One-step Room-temperature Synthesis of Fibrous Polyimide Aerogels from Anhydrides and Isocyanates and Conversion to Isomorphic Carbons
Monolithic polyimide aerogels (PI-ISOs) have been prepared by drying wet-gels synthesized via a rather underutilized room-temperature reaction of pyromellitic dianhydride (PMDA) with 4,4′-methylene diphenyl diisocyanate (MDI). The reaction is followed up to the gelation point by liquid 13C-NMR in DMSO-d 6 and it proceeds through a seven-member ring intermediate that collapses to the imide by expelling CO 2. PI-ISOs are characterized comparatively with aerogels referred to as PI-AMNs, obtained via the classic reaction of PMDA and 4,4′-methylenedianiline (MDA). The two materials are chemically identical, they show similar degrees of crystallinity (30-45%, by XRD) and they both consist of similarly sized primary particles (6.1-7.5 nm, by SANS). By N 2-sorption porosimetry they contain both meso- and macroporosity and they have similar BET surface areas (300-400 m 2 g -1). Their major difference, however, is that PI-AMNs are particulate while PI-ISOs are fibrous. The different morphology has been attributed to the rigidity of the seven-member ring intermediate of PI-ISOs. PI-AMNs shrink significantly during processing (up to 40% in linear dimensions), but mechanically are much stronger materials than PI-ISOs of the same density. Upon pyrolysis at 800 °C both PI-ISO and PI-AMN are converted to porous carbons; PI-AMNs loose their nanomorphology and more than 2/3 of their surface area, as opposed to PI-ISOs, which retain both. Etching with CO 2 at 1000 °C increases the BET surface area of both PI-AMN (to 417 m 2 g -1) and PI-ISO (to 1010 m 2 g -1), and improves the electrical conductivity of the latter by a factor of 70. © 2010 The Royal Society of Chemistry.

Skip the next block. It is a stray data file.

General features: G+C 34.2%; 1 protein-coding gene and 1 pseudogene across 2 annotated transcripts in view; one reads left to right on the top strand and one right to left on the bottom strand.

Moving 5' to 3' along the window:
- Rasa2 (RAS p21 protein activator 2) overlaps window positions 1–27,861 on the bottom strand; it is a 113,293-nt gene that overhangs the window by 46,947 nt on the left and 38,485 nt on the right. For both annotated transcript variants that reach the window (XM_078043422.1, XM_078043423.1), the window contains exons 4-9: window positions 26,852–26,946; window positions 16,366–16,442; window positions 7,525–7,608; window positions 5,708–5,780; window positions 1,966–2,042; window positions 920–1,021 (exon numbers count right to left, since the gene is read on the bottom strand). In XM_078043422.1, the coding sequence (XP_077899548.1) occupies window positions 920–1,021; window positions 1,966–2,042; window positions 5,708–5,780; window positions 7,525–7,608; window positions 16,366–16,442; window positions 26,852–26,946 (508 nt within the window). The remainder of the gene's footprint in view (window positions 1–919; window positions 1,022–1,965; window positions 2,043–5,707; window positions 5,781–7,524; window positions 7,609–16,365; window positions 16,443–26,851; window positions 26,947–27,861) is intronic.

C. Chidambareswarapattar et al., "One-step Room-temperature Synthesis of Fibrous Polyimide Aerogels from Anhydrides and Isocyanates and Conversion to Isomorphic Carbons," Journal of Materials Chemistry, Royal Society of Chemistry, Jan 2010.
The definitive version is available at https://doi.org/10.1039/c0jm01844a
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© 2010 Royal Society of Chemistry, All rights reserved.
01 Jan 2010